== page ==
The CBT's argument that TOs should be, but are not, subject to the CFFE's disciplinary authority is similarly inapplicable. During the course of its review, the Division analyzed CFFE's proposed rules and compliance program in the context of CBT's various areas of regulatory concern as they would pertain to CFFE Traders as floor brokers and as they would pertain to TOs as agents of the Exchange. In this regard, the Division believes that CFFE's proposed compliance program and rules providing for CFFE's jurisdiction over CFFE Traders would adequately address the types of misconduct of which CFFE Traders, acting as floor brokers, would be capable. While not acting as floor brokers, TOs would, like many other employees or agents of contract markets, have access to material nonpublic customer information that could be abused. In this regard, the Division has determined that CFFE has provided adequate rules governing the conduct of TOs148 and that there would be an appropriate chain of liability in place to safeguard the interests of those who could be injured by the acts, omissions, or failures, intentional or otherwise, that the TOs could commit. CFFE would be liable via its principal-agent relationship with the TOs, and CFS would be liable as the employer of the TOs, for all acts, omissions, or failures the TOs committed within the scope of their employment.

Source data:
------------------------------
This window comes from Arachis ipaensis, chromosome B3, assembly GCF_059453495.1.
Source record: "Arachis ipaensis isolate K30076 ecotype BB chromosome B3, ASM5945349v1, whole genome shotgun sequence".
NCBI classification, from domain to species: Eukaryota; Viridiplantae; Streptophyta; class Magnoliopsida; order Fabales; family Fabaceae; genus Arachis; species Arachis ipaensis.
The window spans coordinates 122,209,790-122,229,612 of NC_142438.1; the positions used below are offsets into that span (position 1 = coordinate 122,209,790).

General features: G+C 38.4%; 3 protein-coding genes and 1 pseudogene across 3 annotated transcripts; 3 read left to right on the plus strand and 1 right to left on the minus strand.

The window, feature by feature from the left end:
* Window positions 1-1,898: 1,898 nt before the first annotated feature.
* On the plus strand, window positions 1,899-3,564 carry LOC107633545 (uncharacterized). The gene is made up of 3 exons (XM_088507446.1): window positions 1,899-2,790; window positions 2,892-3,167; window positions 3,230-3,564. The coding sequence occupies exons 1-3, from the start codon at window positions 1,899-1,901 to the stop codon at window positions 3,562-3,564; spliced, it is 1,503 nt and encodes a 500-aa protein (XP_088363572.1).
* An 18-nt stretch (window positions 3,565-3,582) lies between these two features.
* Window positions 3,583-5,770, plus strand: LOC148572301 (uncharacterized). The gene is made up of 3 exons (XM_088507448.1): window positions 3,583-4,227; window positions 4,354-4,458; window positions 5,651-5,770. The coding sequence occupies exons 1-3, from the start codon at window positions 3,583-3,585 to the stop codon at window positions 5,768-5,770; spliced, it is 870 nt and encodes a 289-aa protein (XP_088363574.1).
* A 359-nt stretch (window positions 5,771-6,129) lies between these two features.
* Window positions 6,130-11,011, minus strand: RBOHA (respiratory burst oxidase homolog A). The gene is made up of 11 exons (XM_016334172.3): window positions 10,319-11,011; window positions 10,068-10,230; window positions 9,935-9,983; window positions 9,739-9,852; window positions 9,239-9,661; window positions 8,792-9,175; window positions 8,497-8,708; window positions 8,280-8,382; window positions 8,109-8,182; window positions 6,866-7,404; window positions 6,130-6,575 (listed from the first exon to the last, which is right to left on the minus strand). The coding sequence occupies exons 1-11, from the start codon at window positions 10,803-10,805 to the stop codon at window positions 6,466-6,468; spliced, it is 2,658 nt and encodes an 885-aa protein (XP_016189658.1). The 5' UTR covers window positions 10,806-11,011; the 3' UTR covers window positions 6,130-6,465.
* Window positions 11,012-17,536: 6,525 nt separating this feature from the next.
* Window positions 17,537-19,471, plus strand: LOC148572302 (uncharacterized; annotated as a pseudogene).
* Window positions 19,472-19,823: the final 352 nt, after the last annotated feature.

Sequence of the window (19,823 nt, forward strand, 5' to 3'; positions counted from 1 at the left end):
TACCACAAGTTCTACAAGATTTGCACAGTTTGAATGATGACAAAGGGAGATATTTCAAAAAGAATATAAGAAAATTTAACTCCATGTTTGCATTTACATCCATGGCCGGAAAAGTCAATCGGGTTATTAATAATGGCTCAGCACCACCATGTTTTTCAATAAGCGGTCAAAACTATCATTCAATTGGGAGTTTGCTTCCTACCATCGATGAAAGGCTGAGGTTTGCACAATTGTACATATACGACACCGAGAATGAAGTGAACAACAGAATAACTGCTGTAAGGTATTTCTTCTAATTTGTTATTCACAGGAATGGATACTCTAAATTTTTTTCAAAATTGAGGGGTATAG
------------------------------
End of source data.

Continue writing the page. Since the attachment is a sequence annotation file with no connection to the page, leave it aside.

Likewise, CBT's contentions that CFFE TOs need to comply with Regulation 1.35 and the Part 156 Regulations are both premised on TOs fulfilling the role and responsibilities of floor brokers. Again, the Division does not view CFFE TOs as acting as floor brokers but believes that their duties would be most closely analogous to contract market employees. Accordingly, the Division believes that the provisions of Regulation 1.35 and Part 156 that are applicable to floor broker activity are not applicable to CFFE TOs.149
iv. Terminal Operator Registration
CBT also has criticized the propriety of the TOs' registration as floor brokers as they would not have "real" trading privileges on a contract market as is required by Commission Regulation 3.11(a)(2).150 Further, CBT has indicated that CFFE's voluntary registration of the TOs indicates the true nature of the role TOs would have in CFFE trading. As discussed in Section VI. above, the Division believes that TOs do not precisely fit the role for which the floor broker registration category was contemplated by virtue of the fact that they would not be engaged in typical "brokering" activities. However, the Division believes that some registration status would be appropriate given the high degree of access TOs would have to material nonpublic information. Registration would provide an additional layer of oversight and jurisdiction over these persons in the form of personal liability under the Act. As there currently is no category of registration more appropriate for an exchange agent, the Division believes the Commission should interpret Regulation 3.11(a)(2) broadly, as is generally appropriate when applying a prophylactic regulation, to permit the registration of the TOs as floor brokers based on the nominal trading privileges they would be granted by NYBT.